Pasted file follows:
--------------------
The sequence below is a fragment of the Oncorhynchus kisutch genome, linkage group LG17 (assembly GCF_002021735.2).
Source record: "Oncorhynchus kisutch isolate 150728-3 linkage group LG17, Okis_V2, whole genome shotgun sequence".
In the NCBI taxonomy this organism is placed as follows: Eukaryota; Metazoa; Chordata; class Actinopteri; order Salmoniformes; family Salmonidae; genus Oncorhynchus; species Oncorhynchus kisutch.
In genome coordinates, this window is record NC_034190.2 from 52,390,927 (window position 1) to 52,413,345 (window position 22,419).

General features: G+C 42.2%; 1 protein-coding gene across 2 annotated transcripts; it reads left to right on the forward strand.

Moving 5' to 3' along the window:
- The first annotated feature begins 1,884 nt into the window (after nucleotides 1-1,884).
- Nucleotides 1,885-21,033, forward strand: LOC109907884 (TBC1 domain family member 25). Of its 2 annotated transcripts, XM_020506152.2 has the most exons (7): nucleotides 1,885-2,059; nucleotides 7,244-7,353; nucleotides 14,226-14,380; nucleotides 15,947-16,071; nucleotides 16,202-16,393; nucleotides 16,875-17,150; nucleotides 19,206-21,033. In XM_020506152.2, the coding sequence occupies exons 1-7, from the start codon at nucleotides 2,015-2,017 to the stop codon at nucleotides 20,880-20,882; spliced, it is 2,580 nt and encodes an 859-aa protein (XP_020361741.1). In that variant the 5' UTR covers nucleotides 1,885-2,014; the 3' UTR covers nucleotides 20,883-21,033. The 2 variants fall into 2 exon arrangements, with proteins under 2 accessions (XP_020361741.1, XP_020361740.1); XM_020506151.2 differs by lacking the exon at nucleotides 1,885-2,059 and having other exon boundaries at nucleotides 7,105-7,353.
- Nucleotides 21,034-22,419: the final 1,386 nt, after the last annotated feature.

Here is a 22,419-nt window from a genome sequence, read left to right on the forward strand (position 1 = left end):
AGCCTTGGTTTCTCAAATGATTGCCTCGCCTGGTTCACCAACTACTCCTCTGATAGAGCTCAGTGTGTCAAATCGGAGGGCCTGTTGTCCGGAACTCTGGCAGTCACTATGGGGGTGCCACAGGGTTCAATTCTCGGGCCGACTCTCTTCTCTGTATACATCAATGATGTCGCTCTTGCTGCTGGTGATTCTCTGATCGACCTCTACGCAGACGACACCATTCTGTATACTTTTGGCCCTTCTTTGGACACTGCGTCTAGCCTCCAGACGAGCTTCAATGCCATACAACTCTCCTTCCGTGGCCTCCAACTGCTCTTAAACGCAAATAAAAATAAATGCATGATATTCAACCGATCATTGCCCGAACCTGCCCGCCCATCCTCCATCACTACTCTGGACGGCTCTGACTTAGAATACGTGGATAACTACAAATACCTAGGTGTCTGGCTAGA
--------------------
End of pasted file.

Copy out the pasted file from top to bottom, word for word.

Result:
The sequence below is a fragment of the Oncorhynchus kisutch genome, linkage group LG17 (assembly GCF_002021735.2).
Source record: "Oncorhynchus kisutch isolate 150728-3 linkage group LG17, Okis_V2, whole genome shotgun sequence".
In the NCBI taxonomy this organism is placed as follows: Eukaryota; Metazoa; Chordata; class Actinopteri; order Salmoniformes; family Salmonidae; genus Oncorhynchus; species Oncorhynchus kisutch.
In genome coordinates, this window is record NC_034190.2 from 52,390,927 (window position 1) to 52,413,345 (window position 22,419).

General features: G+C 42.2%; 1 protein-coding gene across 2 annotated transcripts; it reads left to right on the forward strand.

Moving 5' to 3' along the window:
- The first annotated feature begins 1,884 nt into the window (after nucleotides 1-1,884).
- Nucleotides 1,885-21,033, forward strand: LOC109907884 (TBC1 domain family member 25). Of its 2 annotated transcripts, XM_020506152.2 has the most exons (7): nucleotides 1,885-2,059; nucleotides 7,244-7,353; nucleotides 14,226-14,380; nucleotides 15,947-16,071; nucleotides 16,202-16,393; nucleotides 16,875-17,150; nucleotides 19,206-21,033. In XM_020506152.2, the coding sequence occupies exons 1-7, from the start codon at nucleotides 2,015-2,017 to the stop codon at nucleotides 20,880-20,882; spliced, it is 2,580 nt and encodes an 859-aa protein (XP_020361741.1). In that variant the 5' UTR covers nucleotides 1,885-2,014; the 3' UTR covers nucleotides 20,883-21,033. The 2 variants fall into 2 exon arrangements, with proteins under 2 accessions (XP_020361741.1, XP_020361740.1); XM_020506151.2 differs by lacking the exon at nucleotides 1,885-2,059 and having other exon boundaries at nucleotides 7,105-7,353.
- Nucleotides 21,034-22,419: the final 1,386 nt, after the last annotated feature.

Here is a 22,419-nt window from a genome sequence, read left to right on the forward strand (position 1 = left end):
AGCCTTGGTTTCTCAAATGATTGCCTCGCCTGGTTCACCAACTACTCCTCTGATAGAGCTCAGTGTGTCAAATCGGAGGGCCTGTTGTCCGGAACTCTGGCAGTCACTATGGGGGTGCCACAGGGTTCAATTCTCGGGCCGACTCTCTTCTCTGTATACATCAATGATGTCGCTCTTGCTGCTGGTGATTCTCTGATCGACCTCTACGCAGACGACACCATTCTGTATACTTTTGGCCCTTCTTTGGACACTGCGTCTAGCCTCCAGACGAGCTTCAATGCCATACAACTCTCCTTCCGTGGCCTCCAACTGCTCTTAAACGCAAATAAAAATAAATGCATGATATTCAACCGATCATTGCCCGAACCTGCCCGCCCATCCTCCATCACTACTCTGGACGGCTCTGACTTAGAATACGTGGATAACTACAAATACCTAGGTGTCTGGCTAGA